Out came the reverse sweep, the hits over mid-on, cover and midwicket. His six landed high into the second floor, thudding into the glass panes next to the press box. Bangladesh’s 191-run target in the fourth innings suddenly looked small. It was like how, exactly ten years ago, India’s 191, albeit in a 50-over game at the World Cup, felt when the rookie Tamim was lining up Zaheer Khan and Munaf Patel for sixes over long-on at the Queen’s Park Oval in Port of Spain.

Tamim has transformed since, but the essence of his batting is about being positive and playing with freedom. His tactic is a bit of mastaani (bullying) on the opposition bowling, quite unlike his off-field persona – Tamim is mild-mannered and has a ready wit.

BCCI likely to invoke MPA right if revenue model not reconsidered (Cricbuzz)
The Board of Control for Cricket in India (BCCI), backed by the Supreme Court-appointed Committee of Administrators (CoA), shot an 11-page, 24-point letter to the International Cricket Council (ICC) on Sunday (March 19) clearly stating that India is not in agreement with
the changes proposed in the finance and governance models of the sport’s parent body.

‘Mumbai’s influence in BCCI will take a hit’ after losing Full Member status (Hindustan Times)
The one-state, one-vote policy, which will soon be implemented if the Supreme Court approves the new constitution prepared by the Committee of Administrators on Saturday, has evoked mixed reactions.

David Leggat: Black Caps players must deliver on selectors loyalty (NZ Herald)
New Zealand’s selectors have put a pile of faith in who they believe to be the country’s best cricketers for a match which will have a large say in how this season is remembered.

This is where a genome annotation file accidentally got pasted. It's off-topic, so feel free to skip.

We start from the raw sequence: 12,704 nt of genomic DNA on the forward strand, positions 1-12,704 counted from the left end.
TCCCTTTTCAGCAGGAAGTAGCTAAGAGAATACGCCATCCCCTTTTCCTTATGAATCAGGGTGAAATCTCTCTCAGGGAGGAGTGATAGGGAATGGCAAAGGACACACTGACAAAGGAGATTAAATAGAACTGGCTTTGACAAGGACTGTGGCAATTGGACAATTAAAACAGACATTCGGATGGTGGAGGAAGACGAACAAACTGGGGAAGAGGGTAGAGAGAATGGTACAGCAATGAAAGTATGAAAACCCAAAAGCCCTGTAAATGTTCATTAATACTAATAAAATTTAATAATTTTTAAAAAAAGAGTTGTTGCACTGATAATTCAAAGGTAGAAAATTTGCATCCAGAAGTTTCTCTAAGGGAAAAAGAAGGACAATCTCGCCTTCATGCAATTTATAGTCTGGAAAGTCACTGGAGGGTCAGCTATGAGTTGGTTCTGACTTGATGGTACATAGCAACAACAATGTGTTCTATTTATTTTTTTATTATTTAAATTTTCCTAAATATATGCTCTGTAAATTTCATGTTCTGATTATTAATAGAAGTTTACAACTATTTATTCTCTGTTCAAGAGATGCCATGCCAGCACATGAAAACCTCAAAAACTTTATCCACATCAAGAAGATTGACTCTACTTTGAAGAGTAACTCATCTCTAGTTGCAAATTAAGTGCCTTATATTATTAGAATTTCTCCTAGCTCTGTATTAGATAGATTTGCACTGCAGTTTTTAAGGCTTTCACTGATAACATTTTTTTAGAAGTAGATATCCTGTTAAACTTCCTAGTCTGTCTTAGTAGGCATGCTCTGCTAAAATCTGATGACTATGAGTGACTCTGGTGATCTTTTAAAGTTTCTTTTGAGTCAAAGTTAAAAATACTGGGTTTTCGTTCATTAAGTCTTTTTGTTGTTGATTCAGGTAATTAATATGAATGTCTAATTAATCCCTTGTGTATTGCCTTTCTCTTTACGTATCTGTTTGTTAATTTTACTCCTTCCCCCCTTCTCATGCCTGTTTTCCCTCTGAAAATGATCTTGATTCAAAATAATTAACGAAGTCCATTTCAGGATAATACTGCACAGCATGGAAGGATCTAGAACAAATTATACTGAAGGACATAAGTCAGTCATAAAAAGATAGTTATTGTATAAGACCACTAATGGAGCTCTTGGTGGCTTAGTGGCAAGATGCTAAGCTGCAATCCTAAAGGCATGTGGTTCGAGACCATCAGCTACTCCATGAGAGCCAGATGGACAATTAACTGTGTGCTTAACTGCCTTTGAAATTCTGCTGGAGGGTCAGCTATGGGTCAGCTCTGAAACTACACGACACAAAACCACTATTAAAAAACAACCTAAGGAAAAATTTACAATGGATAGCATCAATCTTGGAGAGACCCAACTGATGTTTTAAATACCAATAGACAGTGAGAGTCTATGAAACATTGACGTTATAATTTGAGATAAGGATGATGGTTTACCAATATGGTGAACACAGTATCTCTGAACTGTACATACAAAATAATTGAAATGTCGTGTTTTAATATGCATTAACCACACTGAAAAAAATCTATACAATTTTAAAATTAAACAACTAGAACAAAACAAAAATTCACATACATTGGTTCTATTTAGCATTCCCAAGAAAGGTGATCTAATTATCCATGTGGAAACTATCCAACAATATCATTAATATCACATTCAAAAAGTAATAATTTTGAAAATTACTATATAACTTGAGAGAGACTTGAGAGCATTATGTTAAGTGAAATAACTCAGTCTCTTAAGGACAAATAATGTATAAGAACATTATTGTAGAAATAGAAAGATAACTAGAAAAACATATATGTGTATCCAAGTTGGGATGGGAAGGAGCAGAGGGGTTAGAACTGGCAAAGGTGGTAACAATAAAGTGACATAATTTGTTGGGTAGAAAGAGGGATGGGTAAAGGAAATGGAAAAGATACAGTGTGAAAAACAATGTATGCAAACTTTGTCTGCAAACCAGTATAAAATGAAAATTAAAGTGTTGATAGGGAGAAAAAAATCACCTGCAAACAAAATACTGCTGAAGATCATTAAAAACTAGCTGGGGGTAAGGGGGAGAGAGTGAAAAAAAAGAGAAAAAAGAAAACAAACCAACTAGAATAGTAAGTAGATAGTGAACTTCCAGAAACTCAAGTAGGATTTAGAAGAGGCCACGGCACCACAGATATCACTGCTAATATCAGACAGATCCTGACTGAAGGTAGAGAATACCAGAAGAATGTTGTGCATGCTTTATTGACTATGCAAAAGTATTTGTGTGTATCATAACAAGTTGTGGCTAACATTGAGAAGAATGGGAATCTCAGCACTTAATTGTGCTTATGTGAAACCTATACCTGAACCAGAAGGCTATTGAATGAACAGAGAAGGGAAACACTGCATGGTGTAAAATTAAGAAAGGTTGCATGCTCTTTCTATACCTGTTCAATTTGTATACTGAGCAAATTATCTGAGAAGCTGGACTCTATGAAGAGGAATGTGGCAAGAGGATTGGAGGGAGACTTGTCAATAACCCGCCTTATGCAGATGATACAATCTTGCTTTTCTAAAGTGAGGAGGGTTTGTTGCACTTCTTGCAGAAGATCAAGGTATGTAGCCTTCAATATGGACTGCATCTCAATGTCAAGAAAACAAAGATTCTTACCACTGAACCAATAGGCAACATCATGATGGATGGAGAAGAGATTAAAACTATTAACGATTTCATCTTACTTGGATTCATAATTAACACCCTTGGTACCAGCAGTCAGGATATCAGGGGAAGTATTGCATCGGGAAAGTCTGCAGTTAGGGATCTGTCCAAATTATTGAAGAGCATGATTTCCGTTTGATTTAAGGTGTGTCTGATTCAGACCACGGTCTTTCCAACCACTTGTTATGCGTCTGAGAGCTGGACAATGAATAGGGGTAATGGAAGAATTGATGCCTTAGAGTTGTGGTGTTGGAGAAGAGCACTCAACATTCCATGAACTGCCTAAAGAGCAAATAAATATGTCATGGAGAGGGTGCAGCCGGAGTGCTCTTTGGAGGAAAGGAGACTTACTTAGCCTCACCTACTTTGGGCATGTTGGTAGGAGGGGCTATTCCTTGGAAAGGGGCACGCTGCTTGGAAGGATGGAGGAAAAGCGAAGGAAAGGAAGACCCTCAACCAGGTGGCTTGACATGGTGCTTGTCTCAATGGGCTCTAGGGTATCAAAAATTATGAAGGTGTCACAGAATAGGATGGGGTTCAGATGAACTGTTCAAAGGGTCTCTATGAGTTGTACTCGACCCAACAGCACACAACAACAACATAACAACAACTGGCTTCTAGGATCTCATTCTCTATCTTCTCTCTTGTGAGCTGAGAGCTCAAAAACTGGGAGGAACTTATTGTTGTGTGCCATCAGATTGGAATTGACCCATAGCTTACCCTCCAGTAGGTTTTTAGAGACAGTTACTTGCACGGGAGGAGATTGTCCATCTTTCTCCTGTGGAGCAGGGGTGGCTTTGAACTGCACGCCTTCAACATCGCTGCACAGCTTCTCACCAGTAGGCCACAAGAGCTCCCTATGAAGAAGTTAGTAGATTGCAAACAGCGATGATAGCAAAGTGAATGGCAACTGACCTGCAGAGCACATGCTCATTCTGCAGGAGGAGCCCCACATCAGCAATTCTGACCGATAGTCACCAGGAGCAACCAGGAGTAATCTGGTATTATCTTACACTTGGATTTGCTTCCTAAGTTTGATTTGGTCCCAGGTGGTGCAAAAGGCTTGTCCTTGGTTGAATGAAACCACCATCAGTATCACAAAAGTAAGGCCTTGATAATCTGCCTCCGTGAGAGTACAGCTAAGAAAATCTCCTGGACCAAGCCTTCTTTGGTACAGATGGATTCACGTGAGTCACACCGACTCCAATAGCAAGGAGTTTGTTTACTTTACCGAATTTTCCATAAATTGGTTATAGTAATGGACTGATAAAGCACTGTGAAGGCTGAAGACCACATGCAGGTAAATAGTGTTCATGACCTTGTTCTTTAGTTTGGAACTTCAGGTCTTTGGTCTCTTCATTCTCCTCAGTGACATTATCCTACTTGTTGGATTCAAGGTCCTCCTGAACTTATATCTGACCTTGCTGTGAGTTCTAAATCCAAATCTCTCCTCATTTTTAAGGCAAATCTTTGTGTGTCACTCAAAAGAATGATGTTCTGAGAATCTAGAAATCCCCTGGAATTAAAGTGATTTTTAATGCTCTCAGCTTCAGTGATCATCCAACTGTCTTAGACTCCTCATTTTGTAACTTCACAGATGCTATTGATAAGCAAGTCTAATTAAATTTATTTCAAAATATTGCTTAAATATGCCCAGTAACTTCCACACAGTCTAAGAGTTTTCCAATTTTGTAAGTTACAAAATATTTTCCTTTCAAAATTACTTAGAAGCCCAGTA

Batman begins: Meet Haseeb Hameed, English cricket’s rising star (The Guardian)
In a fledgling career as a cricketer, 20-year-old Hameed – “Has” to his friends – has earned a reputation for toughness. Last November against India, in his third Test match for England, a ball snapped a bone in his little finger. England were getting thumped and Hameed could, and probably should, have retreated to the sick bay. But he came out for the second innings and batted with bravery and no little skill to score 59 not out, with only two paracetamol tablets to numb the pain. A “very special knock” said his captain Alastair Cook. Virat Kohli, the supreme stylist in cricket right now, was impressed, too. “You can sense it, this guy is intelligent,” the India captain commented. “He’s a great prospect for England and he’s definitely going to be a star in all forms.”

1987 Bangalore Test – a win to savour (Dawn)
India, the then world champions, were virtually unbeatable at home. On the other hand, the mighty West Indies, under the captaincy of Sir Viv Richards had just left Pakistan after a closely fought series.

The concept of ‘neutral’ umpires was presented when two umpires, V.K. Ramaswamy and P.D. Reporter, officiated in two of the three Test matches.

India failed to compliment ‘neutrality’ when Pakistanis arrived for a five-match series. Four Tests ended in high scoring draws. Tauseef Ahmed and Javed Miandad, who missed out the fourth Test at Ahmedabad, were back for the final Test at Bangalore (now Bengaluru). Imran Khan elected to bat on a spinning track on 13th March 1987. Pakistan managed a paltry 116 in the first innings, bamboozled by spinner Maninder Singh who captured 7 wickets.